HPHD Health Related Behaviour and Substance Misuse Flashcards Preview

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Flashcards in HPHD Health Related Behaviour and Substance Misuse Deck (19):
1

What is health related behaviour?

Any activity that may promote good health or leads to illness eg exercise, smoking, safer sex behaviour, adhering to treatment

2

Why is health related behaviour important?

At least 1/3 of all disease in developed countries is due to tobacco, alcohol, blood pressure, cholesterol and obesity

3

List the learning theories

- classical conditioning
- operant conditioning
- social learning theory

4

What is classical conditioning?

Describes the way learning happens through unconscious association. Conditioned behaviours become habit.
eg anticipatory nausea in chemotherapy
smoking/drinking can become paired with emotions such as anxiety

5

How can classical conditioning be used to change health behaviour?

Have to break unconscious response by changing habits
Adverse techniques can be used for smoking/alcohol misuse by pairing the behaviour with an unpleasant response eg medication to induce nausea when drinking alcohol eg disulfarim

6

What is operant conditioning?

People act on the environment and their behaviour is shaped by consequences such as reward or punishment. (needs to be almost immediate)
Eg behaviour increases if it is rewarded or a punishment is removed and visa versa

7

How can operant conditioning be used to change health behaviour?

Behaviour needs to be shaped by rewards eg the money used to buy a packet of cigs can go towards a holiday

The problem is unhealthy behaviours are immediately rewarding and humans are driven by short term rewards

8

What is the social learning theory?

People learn via observation and modelling and are motivated to perform behaviours if the behaviour is valued and they have self efficacy.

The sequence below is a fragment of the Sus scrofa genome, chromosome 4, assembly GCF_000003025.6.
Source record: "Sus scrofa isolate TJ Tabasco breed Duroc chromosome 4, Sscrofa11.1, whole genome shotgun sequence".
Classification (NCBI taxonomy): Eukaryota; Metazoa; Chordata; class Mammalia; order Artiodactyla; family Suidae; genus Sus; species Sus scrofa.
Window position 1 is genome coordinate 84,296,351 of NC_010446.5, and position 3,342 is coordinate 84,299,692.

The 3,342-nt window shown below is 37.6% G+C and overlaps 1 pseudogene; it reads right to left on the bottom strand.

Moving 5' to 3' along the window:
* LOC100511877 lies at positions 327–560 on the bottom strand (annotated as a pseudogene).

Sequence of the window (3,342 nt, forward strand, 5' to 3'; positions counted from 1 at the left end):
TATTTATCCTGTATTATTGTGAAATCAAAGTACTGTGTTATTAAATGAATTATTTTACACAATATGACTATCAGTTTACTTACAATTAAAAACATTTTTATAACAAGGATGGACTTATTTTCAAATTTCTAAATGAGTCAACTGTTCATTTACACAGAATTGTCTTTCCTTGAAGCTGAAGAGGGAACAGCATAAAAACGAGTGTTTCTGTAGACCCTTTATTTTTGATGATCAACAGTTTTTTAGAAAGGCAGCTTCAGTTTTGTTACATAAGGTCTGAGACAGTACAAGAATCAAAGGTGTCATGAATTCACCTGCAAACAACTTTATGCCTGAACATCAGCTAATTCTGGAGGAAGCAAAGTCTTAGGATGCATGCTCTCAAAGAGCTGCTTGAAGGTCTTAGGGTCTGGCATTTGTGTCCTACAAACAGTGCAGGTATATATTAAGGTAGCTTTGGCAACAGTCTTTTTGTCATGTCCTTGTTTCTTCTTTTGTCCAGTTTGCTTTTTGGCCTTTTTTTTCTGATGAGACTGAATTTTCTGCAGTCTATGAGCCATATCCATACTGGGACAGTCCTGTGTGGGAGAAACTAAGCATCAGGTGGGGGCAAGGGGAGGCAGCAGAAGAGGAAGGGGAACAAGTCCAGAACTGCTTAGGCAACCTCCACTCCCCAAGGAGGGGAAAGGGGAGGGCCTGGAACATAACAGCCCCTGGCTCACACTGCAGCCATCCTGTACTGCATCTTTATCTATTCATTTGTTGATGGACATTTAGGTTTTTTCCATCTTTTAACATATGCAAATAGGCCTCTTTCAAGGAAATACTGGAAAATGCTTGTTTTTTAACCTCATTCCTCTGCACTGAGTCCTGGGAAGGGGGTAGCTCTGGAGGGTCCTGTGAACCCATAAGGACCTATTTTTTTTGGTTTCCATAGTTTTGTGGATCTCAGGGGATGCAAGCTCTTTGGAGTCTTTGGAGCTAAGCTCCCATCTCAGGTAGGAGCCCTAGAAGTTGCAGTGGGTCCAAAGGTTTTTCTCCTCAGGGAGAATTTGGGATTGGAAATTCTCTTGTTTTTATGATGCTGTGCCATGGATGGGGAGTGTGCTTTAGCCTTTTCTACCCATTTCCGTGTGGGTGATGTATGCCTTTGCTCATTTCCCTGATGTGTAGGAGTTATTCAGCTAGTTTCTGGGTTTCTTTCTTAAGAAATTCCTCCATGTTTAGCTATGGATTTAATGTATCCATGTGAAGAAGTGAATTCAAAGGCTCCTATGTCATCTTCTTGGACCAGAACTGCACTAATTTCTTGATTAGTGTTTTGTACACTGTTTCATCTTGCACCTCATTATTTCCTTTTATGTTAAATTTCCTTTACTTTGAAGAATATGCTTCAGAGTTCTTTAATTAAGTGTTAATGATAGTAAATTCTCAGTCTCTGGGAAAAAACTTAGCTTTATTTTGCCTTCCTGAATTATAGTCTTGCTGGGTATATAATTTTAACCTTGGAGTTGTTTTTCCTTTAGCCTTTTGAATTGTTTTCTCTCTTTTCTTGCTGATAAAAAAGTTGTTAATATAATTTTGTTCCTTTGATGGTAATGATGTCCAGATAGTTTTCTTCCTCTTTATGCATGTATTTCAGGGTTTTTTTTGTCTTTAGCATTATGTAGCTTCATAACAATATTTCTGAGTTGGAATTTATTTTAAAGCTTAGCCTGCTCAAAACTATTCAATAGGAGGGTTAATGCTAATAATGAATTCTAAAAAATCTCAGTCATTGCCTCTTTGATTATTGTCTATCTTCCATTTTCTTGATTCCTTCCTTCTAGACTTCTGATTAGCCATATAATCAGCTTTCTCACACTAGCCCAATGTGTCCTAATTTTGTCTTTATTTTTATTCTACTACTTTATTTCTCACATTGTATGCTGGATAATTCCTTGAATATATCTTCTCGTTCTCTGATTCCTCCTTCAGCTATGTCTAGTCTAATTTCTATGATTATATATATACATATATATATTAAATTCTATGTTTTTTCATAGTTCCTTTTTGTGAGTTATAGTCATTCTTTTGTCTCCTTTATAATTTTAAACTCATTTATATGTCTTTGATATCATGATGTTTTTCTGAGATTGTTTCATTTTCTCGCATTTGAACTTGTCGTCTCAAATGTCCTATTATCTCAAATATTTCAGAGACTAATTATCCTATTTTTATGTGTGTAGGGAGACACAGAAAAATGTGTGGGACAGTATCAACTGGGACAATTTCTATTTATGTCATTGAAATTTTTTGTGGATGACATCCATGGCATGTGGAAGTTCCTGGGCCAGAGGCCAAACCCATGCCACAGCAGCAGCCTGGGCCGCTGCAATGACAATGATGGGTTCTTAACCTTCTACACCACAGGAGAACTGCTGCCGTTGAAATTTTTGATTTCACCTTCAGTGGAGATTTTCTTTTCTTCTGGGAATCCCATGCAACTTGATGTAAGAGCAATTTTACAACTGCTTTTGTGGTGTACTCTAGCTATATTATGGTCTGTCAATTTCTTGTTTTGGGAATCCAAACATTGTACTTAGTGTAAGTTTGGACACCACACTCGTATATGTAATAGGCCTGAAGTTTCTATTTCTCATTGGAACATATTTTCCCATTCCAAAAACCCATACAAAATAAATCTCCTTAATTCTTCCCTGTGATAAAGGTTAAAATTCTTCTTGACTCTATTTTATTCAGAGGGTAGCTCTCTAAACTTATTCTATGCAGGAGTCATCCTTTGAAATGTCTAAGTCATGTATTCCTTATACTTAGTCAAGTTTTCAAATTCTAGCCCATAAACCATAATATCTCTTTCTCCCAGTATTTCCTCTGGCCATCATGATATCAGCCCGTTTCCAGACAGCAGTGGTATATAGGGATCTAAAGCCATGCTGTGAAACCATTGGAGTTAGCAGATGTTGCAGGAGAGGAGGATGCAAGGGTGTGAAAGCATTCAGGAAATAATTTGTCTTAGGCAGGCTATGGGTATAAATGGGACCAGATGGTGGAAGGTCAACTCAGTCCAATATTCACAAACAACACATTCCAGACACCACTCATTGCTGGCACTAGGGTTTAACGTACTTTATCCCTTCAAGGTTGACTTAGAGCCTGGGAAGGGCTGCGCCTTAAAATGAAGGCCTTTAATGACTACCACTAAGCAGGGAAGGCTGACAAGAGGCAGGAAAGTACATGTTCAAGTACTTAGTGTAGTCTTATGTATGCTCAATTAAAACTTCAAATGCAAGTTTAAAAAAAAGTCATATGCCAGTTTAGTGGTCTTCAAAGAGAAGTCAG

We learn what behaviours are valued from observing others
Modelling is more effective if they are high status or similar to us

9

How can the social learning theory be used to change health related behaviour?

- the use of celebrities in health promotion campaigns
- peer modelling and education eg safer sex

10

List the social cognition models

- The health belief model
- The theory of planned behaviour

11

What is the health belief model?

Beliefs about a health threat (how likely it is and how bad it would be if it actually happened)

Beliefs about health related behaviour (perceived benefits and barriers)

Cue to action (reminders)

All lead to likeliness of ACTION

12

What is the theory of planned behaviour?

It is a tool to predict someones intentions
Looks at attitude towards the behaviour, the subjective norm eg what other think, and perceived control

Although it is a good tool to predict intentions it doesnt mean they actually will change their behaviour

13

How can intentions be translated into behaviour?

- make concrete plans of action eg what i will do and where
- writing things down makes us more likely to do them

14

What is the stages of change model?

People opinions and willingness to change their behaviour are not static, the stages of change model has 5 stages people pass through over time when making a decision or making the change

Precontemplation --> contemplation --> preparation --> action --> maintenance --> relapse -->

15

Why do people use drugs and alcohol?

The reasons are very complex
- social factors eg deprivation
- emotional factors
- environement eg the people you are with
- psychological factors

16

What are the different levels of alcohol drinking?

Low risk (77%): those who dont drink, and those who drink within the department of healths guidelines, and are therefore at low risk of harmful effects

Hazardous drinking: people who drink more than the guidelines however have avoided any significant alcohol related problems, they are at risk of harmful consequences

Harmful drinking: Drinking at very high levels and show clear evidence of alcohol related harm (physically or mentally)

17

What are the different levels of dependence on alcohol?

Moderate dependence: drinkers with a degree of dependence however do no need to drink to prevent physical withdrawal. Suitable for detox in the community

Severe dependence: chronic alcoholics who need to 'relief drink' to stop withdrawal symptoms - may require in patient detox

18

What are the different tools for screening people for levels of alcohol use?

CAGE: Cut down, Annoyed, Guilt, Eye opener
AUDIT: Alcohol Use Disorders Identification Kit
FAST: Fast Alcohol Screening Test
PAT: Paddington Alcohol Test

19

What is the management for patients with alcohol problems?

Alcohol Detoxification: treating patients with withdrawal symptoms during medically assisted withdrawal.

Supportive treatment: nutritional supplements as a harm reduction measure for heavy drinkers

Relapse prevention: medications to promote abstinence eg disulfarim

Counselling and advice

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